The whole trip became more difficult when we stopped in front of my grandparent’s house. Grandpa had remarried and the grandchildren of that woman now lived there. The big magnolia trees once gracing the dusty driveway were gone, along with a huge evergreen and the hill next to the house had been leveled and other houses were missing along that row. Everything around the house except the green lawn was dry and bare. Red leaves flipped past the car in the wind, swirling down the dirt road and drifted against my grandparent’s front door.

I froze when Susan asked if I’d like to go in. She knew this family and they wouldn’t mind, she said. We are related in a way, she said.

My mind raced; and I was afraid of seeing the belongings of strangers where my family things had been.

Worse still, what if nothing had been changed? Mentally, I walked into my grandparent’s house, their bedroom door was softly closed, the sound of the window air conditioner droned within, the soft “skaaa” of my grandfathers’ breathing in the bed next to the door. I hung my head in the car, squeezing back tears and felt the pressure of Tim’s comforting hand on my shoulder. As we drove away I looked to see Grandma’s wire clothes lines winding their way down the long back yard and the four Rose of Sharon bushes Grandpa had planted with pride each time a grandchild had been born.

The next day we drove in the rain out to Mount Pisgah and what was called “Buffalo Community.” This was where my Grandmother had been born. According to some papers Aunt Winnie had given me years ago, Nathan Catoe had preached here in 1847, although this was a newer church and had probably been replaced more than once.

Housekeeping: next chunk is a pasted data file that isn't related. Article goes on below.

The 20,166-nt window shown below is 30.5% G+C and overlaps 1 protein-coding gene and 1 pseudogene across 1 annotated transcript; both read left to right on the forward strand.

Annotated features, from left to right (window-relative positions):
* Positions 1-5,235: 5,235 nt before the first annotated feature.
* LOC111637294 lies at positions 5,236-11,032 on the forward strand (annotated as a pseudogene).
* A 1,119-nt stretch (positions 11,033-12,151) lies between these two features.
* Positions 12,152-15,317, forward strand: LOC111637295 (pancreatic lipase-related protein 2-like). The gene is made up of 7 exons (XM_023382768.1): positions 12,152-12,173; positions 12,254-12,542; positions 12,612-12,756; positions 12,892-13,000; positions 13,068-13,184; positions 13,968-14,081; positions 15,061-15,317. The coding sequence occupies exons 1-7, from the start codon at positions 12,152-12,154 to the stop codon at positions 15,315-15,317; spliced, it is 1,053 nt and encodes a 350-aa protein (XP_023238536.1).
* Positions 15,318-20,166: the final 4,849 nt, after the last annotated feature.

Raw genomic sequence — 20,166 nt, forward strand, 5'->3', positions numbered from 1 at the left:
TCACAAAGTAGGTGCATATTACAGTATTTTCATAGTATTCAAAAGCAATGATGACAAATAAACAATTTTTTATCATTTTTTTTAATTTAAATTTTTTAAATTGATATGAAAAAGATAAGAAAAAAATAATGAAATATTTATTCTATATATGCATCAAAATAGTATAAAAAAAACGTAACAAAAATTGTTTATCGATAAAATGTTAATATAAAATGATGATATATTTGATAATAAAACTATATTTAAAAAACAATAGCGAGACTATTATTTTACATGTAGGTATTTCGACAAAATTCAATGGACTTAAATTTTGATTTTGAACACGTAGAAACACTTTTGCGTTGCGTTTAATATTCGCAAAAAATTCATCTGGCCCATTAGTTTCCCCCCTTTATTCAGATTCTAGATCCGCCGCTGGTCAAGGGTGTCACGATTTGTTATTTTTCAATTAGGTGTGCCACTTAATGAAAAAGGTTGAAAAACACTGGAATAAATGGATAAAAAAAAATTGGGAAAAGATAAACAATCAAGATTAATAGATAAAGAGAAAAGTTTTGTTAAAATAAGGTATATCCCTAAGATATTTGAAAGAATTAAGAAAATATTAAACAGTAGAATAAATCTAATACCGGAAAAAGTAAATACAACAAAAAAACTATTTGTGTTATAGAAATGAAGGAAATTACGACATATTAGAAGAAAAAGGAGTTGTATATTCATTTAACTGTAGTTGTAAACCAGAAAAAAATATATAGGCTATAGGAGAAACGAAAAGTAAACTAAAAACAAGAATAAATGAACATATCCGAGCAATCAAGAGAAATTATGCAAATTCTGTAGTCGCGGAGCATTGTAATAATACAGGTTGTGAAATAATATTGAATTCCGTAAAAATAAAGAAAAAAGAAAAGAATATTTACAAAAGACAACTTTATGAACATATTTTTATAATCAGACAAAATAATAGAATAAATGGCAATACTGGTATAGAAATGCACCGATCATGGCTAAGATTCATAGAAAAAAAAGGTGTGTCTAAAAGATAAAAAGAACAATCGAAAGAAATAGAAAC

The list of family names flipped like the leaves around me as we all walked to the cemetery out back. Everyone was there, except for my Grandparent’s who had been buried in Kershaw. I managed to take a few pictures of headstones and take in all the history of the place. Many of the names have been repeated over and over in my family over the generations. Young ones died in early childhood; my Mother is named after an Aunt I never knew I had.

It has been nearly a year since that trip and it still stays with me.

I’m so glad to have taken the time to go. Once again it’s Autumn, my favorite season. Driving into town the other day I enjoyed the leaves changing color, and blowing across the road. My brother-in-law Mike brought over another box of pictures and papers belonging to our family, the papers inside lifted like leaves in the wind when he brought the box in with a flourish, and I am looking forward to taking the time this winter to once again look into the faces of my family.